Children are born as individuals and have their own unique personalities. How can you appreciate your child’s own uniqueness?
Every morning I would drive up to the curb at school and my daughter would hop out of the car. Then there was my son. He would talk. And talk. And talk, telling me just that one more interesting thing. Eventually, I would have to make a bold interruption and say, “Son, get out of the car. Get. Out.” He was just friendly and cheerful and not in a hurry that kid.
He’s the one who would call from college and talk. And talk. And talk, telling us that one more interesting thing. My husband and I loved it until we got to the point in an hour-long conversation when we would look at each other from over the cell phone. Will he ever hang up?
Our daughter was another story. One day, when she was a teenager, she ran errands with me. For three hours we drove around town, and she said nothing. I got my feelings hurt and decided to stay quiet, waiting for her to say something.
She said nothing for three hours. At the end of those errands, I was convinced she hated my guts, and I gave her the silent treatment for the rest of the evening. (Who’s the teenager and who’s the mom again?) Finally, I grew up and asked her what was the deal. Why didn’t she talk to me for three hours?
“I couldn’t think of anything to say,” she said. She didn’t have a fountain full of words like her brother, and I horribly misinterpreted her quietness.
She is the child who, if she calls, our hearts stop beating. Who is dead? Who is in the hospital? Who is bleeding? Something must be wrong if this child picked up the phone.
Appreciating Each Child Individually
Let me tell you the mistake I made as a parent: I tried to get the quiet kid to be the talkative kid. You know that jabbering boy? He gets that from me. I talk. And talk. And talk. So, I figured I just needed to get the girl to do the same thing. Get her out of her shell.
Oh my, I was so wrong. Now I’m 52 and that girl turns 27 soon, and she is still quiet. We’ll hang out, and, at some point in our time together, she’ll usually say, “I’m sorry I’m so boring.” But now I know her superpower: the hospitality of listening and listening very well. The other day I sat in her living room and told her about how I was quitting my job and how much it hurt to do so.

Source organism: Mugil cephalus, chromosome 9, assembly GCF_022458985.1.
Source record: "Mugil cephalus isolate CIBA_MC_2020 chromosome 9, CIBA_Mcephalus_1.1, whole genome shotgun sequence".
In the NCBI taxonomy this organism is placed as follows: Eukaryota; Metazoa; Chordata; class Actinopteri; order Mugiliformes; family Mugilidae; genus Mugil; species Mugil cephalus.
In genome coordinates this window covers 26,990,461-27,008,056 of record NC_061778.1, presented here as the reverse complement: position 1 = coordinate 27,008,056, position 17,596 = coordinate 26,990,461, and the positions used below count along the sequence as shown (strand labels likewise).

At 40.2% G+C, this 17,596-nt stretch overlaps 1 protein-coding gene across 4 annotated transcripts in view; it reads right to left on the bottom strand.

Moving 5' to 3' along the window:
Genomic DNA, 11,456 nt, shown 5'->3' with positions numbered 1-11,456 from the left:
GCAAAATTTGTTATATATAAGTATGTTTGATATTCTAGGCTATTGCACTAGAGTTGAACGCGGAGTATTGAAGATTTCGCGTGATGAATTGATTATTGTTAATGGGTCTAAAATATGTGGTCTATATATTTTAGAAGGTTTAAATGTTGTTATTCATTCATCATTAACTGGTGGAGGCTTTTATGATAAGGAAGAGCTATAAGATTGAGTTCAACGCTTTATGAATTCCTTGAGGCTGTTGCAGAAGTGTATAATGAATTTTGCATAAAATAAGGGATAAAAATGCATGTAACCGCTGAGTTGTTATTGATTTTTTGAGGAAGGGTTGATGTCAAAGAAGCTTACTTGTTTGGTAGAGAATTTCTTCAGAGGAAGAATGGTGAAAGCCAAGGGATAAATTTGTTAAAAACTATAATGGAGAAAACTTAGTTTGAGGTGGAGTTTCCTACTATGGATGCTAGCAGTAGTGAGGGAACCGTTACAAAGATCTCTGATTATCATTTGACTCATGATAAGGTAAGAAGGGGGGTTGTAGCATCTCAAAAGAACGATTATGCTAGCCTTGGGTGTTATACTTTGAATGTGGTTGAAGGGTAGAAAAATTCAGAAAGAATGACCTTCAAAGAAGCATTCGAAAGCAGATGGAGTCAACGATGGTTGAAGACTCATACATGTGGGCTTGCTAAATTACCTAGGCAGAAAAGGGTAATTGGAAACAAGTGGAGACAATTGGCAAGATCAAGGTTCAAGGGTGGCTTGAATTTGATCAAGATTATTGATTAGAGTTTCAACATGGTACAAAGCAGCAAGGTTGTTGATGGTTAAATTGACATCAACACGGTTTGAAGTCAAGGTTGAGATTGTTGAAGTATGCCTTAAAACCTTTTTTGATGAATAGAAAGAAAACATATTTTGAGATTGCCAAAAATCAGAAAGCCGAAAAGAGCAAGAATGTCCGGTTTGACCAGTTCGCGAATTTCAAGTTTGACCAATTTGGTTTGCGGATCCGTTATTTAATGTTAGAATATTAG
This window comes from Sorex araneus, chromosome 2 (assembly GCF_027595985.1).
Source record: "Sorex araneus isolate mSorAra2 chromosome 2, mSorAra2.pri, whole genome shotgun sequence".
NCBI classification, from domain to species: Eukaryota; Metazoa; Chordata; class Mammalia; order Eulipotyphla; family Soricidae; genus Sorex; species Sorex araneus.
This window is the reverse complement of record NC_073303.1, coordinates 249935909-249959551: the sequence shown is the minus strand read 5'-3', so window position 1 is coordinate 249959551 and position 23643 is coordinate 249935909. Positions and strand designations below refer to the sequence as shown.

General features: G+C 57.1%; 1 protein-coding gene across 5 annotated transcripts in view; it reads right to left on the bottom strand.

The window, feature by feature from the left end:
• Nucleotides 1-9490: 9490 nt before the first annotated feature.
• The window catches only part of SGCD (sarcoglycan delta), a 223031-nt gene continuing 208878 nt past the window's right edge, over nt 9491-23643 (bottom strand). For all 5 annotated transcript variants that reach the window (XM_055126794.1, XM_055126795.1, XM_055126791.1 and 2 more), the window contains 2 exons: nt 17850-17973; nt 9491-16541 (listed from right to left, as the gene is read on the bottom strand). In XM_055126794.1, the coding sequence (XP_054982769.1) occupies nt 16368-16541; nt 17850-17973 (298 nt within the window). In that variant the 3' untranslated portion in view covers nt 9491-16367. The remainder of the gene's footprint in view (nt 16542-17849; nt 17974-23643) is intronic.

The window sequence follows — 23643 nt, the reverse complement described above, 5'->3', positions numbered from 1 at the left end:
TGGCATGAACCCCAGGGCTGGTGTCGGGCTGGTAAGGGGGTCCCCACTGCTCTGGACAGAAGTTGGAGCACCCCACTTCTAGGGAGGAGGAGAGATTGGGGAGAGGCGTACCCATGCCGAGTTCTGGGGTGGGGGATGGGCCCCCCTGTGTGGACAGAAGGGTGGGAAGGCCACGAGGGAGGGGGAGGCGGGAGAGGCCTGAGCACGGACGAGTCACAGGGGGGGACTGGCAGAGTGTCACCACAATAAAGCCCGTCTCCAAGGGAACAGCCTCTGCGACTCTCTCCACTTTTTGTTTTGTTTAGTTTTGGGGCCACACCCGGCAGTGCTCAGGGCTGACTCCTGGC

She listened. And listened. And listened.
I poured out all of my sorrow, and she absorbed it into her quiet but strong, compassionate spirit. When I was done with my long story, she said, “I’m sorry.” It was a small number of words, but they came with eyes that felt all that I was feeling. She somehow took my torrent of emotions and brought them into her own heart, to help me carry the suffering in my story. Yes, this is who she is–not a storyteller but a story bearer.
If only I had understood this gift of hers when she was young, instead of trying to make her into someone else.
So, I say this to you mothers who have a kid under your roof whose personality you don’t understand. Please don’t try to change that child into a different person. Ask God to show you, instead, what a special gift this unique person is to the world.
It could be that the very quality in your child that confounds you now is the quality that will be the greatest blessing to you down the road.
Christy Fitzwater is a writer and pastor’s wife living in Kalispell, Montana. She has a daughter who is married and a son in college. Christy writes to help people know God, and you can find her new book about becoming blameless on Amazon. Or follow her devotional blog at ChristyFitzwater. You can follow Christy on Instagram here!